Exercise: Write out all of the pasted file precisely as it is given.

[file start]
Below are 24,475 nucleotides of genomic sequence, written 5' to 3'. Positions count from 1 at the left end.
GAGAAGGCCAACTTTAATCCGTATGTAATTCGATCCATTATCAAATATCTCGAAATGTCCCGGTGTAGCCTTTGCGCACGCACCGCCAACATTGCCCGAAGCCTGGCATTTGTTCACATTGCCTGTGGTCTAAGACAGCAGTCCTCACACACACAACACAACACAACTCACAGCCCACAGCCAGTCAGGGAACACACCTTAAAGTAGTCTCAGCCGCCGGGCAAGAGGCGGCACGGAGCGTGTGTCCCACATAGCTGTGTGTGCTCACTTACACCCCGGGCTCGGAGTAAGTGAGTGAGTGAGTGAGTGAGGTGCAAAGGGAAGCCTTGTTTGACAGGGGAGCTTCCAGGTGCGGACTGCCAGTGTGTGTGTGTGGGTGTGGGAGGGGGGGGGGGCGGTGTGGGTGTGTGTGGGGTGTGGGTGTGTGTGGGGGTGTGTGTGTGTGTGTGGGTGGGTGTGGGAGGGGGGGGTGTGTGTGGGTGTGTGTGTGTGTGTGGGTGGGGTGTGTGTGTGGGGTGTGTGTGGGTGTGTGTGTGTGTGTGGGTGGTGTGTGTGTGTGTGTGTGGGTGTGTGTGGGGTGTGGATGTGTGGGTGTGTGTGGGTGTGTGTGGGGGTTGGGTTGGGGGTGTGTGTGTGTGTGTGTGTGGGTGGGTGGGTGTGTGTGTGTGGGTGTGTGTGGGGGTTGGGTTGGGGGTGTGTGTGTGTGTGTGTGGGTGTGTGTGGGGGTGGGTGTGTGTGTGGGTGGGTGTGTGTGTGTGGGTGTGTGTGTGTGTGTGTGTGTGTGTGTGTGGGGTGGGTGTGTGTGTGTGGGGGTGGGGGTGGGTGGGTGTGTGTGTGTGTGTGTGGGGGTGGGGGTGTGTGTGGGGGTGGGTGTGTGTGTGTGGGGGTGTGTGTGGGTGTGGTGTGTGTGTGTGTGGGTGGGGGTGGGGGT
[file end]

Below are 24,475 nucleotides of genomic sequence, written 5' to 3'. Positions count from 1 at the left end.
GAGAAGGCCAACTTTAATCCGTATGTAATTCGATCCATTATCAAATATCTCGAAATGTCCCGGTGTAGCCTTTGCGCACGCACCGCCAACATTGCCCGAAGCCTGGCATTTGTTCACATTGCCTGTGGTCTAAGACAGCAGTCCTCACACACACAACACAACACAACTCACAGCCCACAGCCAGTCAGGGAACACACCTTAAAGTAGTCTCAGCCGCCGGGCAAGAGGCGGCACGGAGCGTGTGTCCCACATAGCTGTGTGTGCTCACTTACACCCCGGGCTCGGAGTAAGTGAGTGAGTGAGTGAGTGAGGTGCAAAGGGAAGCCTTGTTTGACAGGGGAGCTTCCAGGTGCGGACTGCCAGTGTGTGTGTGTGGGTGTGGGAGGGGGGGGGGGCGGTGTGGGTGTGTGTGGGGTGTGGGTGTGTGTGGGGGTGTGTGTGTGTGTGTGGGTGGGTGTGGGAGGGGGGGGTGTGTGTGGGTGTGTGTGTGTGTGTGGGTGGGGTGTGTGTGTGGGGTGTGTGTGGGTGTGTGTGTGTGTGTGGGTGGTGTGTGTGTGTGTGTGTGGGTGTGTGTGGGGTGTGGATGTGTGGGTGTGTGTGGGTGTGTGTGGGGGTTGGGTTGGGGGTGTGTGTGTGTGTGTGTGTGGGTGGGTGGGTGTGTGTGTGTGGGTGTGTGTGGGGGTTGGGTTGGGGGTGTGTGTGTGTGTGTGTGGGTGTGTGTGGGGGTGGGTGTGTGTGTGGGTGGGTGTGTGTGTGTGGGTGTGTGTGTGTGTGTGTGTGTGTGTGTGTGGGGTGGGTGTGTGTGTGTGGGGGTGGGGGTGGGTGGGTGTGTGTGTGTGTGTGTGGGGGTGGGGGTGTGTGTGGGGGTGGGTGTGTGTGTGTGGGGGTGTGTGTGGGTGTGGTGTGTGTGTGTGTGGGTGGGGGTGGGGGT